Photo: Bill Herbert
Charles O. Anderson: Restless Native Son
by Kariamu Welsh
Charles O. Anderson: Restless Native Son
by Kariamu Welsh
Kariamu Welsh interviews Charles O. Anderson, once her student and now associate professor at the University of Texas at Austin and artistic director and choreographer for Dance Theater X, Philadelphia and Austin.
Can you talk about the ideas of “native” and “Native Son” in terms of your new work “Restless Natives?”
The title actually comes from my roommate in New York City, Tamieca McCloud, the first African American woman in Pilolobus. She started a collective called Restless Native and that came out of a conversation we had. But Richard Wright and James Baldwin's treatment of the concept of the native has always resonated with me since I first was exposed to their writing.
I was reading Notes of a Native Son by Baldwin and thinking in terms of some of the ideas in your piece—a funeral wake and mourning. Are you and Baldwin asking if you are loved?
It speaks to the universal human condition, but within the sociohistorical contexts of black people—and particularly where I'm coming from, it becomes this interesting notion of what I mean that inheritance comes to the fore. I was born with a skin color and I've been raised with the expectations and the conditions upon which my acceptance or my relevance to my society, my family, my culture are predicated on things like this and other things that happened before I had even gotten to live. And I think about that idea, that I come from something, what that means and the expectations, the hopes and then the subsequent disappointments it creates.
How do you posit this juxtaposition between being a Restless Native and a native son, because you are definitely a native son of America—or are you both?
I'm going to say absolutely! However, to take a small step back in terms of my research around Baldwin, I fixated on a few key quotes from him; they're not all from the same source so I'm linking them together to create my narrative for what a Restless Native is. In one of the quotes he says, "to be a Negro meant, precisely, that one was never looked at but was simply at the mercy of the reflexes the color of one's skin caused in other people." And that sits with me greatly. In another piece of writing he says, "this is the crime of which I accuse my country and my countrymen and for which neither I nor time nor history will ever forgive them, that they have destroyed and are destroying hundreds of thousands of lives and do not know it and do not want to know it," which leads him in the same essay to write, “It is a terrible, an inexorable, law that one cannot deny the humanity of another without diminishing one's own: in the face of one's victim, one sees oneself.'' So those three quotes end up creating the intellectual core for how I'm perceiving the Restless Native.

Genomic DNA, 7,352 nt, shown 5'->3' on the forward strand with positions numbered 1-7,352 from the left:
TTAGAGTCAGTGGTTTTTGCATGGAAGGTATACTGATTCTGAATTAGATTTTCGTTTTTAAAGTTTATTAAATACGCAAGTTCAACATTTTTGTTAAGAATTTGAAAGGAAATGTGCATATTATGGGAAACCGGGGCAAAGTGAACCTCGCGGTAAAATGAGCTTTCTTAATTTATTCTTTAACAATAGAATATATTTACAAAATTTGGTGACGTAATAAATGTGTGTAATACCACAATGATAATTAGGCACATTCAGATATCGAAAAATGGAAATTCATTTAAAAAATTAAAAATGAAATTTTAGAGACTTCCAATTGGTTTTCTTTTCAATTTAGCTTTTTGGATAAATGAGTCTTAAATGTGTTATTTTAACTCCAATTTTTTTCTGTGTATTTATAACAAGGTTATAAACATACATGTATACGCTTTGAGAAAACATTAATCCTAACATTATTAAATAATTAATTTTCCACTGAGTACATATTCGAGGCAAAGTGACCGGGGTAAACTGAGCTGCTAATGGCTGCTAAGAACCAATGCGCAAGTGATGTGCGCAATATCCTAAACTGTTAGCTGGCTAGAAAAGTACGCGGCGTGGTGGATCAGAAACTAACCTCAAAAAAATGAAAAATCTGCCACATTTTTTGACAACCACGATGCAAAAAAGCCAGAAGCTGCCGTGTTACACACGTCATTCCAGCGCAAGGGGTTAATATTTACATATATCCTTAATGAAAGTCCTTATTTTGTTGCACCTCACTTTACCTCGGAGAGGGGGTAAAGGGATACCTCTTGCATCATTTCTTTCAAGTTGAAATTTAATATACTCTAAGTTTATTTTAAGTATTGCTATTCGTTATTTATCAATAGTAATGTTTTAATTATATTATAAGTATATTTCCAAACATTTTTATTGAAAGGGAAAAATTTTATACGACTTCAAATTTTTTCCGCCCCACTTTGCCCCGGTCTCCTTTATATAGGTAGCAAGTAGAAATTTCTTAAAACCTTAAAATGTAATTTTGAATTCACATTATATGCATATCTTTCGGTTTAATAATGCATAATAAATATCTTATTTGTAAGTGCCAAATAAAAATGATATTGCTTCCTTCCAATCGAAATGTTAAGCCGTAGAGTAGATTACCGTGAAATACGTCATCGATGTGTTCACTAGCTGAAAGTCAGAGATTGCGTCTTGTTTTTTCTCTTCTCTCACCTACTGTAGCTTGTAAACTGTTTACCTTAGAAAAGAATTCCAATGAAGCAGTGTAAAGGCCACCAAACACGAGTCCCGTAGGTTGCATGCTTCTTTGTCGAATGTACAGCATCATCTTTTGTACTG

Baldwin says we cannot talk about the African American without talking about the White American because we are all products of that deed done several hundred years ago and neither of us can escape it, as much as we might try.
Which makes the question ironic. Philadelphia-based performance poet Ursula Rucker is composing the performance poetry score for the entire piece, so her voice invokes a lot of these ideas in the space. She acts as the mistress of ceremony in a lot of ways. This is where I think I have evolved in terms of creating dance theatre: the setting is explicit rather than implied in terms of this notion of the juke joint. Ironically, my grandfather used to take me, as a kid, to the juke joint before I knew anything about dance or that I wanted to dance. That and the church, that was my understanding of the body, music moving in time and rhythm—also my way of being, the way I saw people work through their stuff, for lack of better terms.
How do you want audiences to enter the theater mentally and physically when they come to see your work?
I want them to come understanding that performance creates a space for them to ask themselves: who am I when I come here? And I don’t mean in the large existential way, "who am I, where am I," but rather, where are they and who are they in the moment that they walk into that theater? What are the expectations and cultural baggage they bring with them, as the performance is creating a space for them to unpack that? Go ahead and open up the suitcase. Don’t keep it closed. Let's pull it on out.
Why do you continue to be a storyteller?
I chose the role of storyteller because it is where I locate my activist artist self, and how I understand the context in which I have to present work. What I mean is that this transaction is designed for me to somehow or another have to relinquish my agency to a passive audience that judges, rejects, does whatever they will with that work. However, the one thing that I can hold onto is the fact that you're not coming to just see choreography or to see postmodern dance. The work is informed by where I come from and who I am, and while I am not interested in being reductive or only understood as an African American, I do mean that in the sense that it is an essential part of who I am. Therefore, it must stay central in how I approach the work. I've become acutely aware, both as a teacher and as an artist, how profoundly limited we are regarding the sophistication of dance in its most ancient concept. Brilliant storytelling may have a narrative but it's not just about the subject; it's about the implications and invoking the subject in that time and space. I know I am standing on the shoulders of many ancestors. Thank you for the strong shoulders that you provide and for setting me on this path.
, Charles Anderson/dance theatre x, Oct. 25-26, 2013, at Conwell Dance Theater, Temple University. Click here
By Kariamu Welsh
October 17, 2013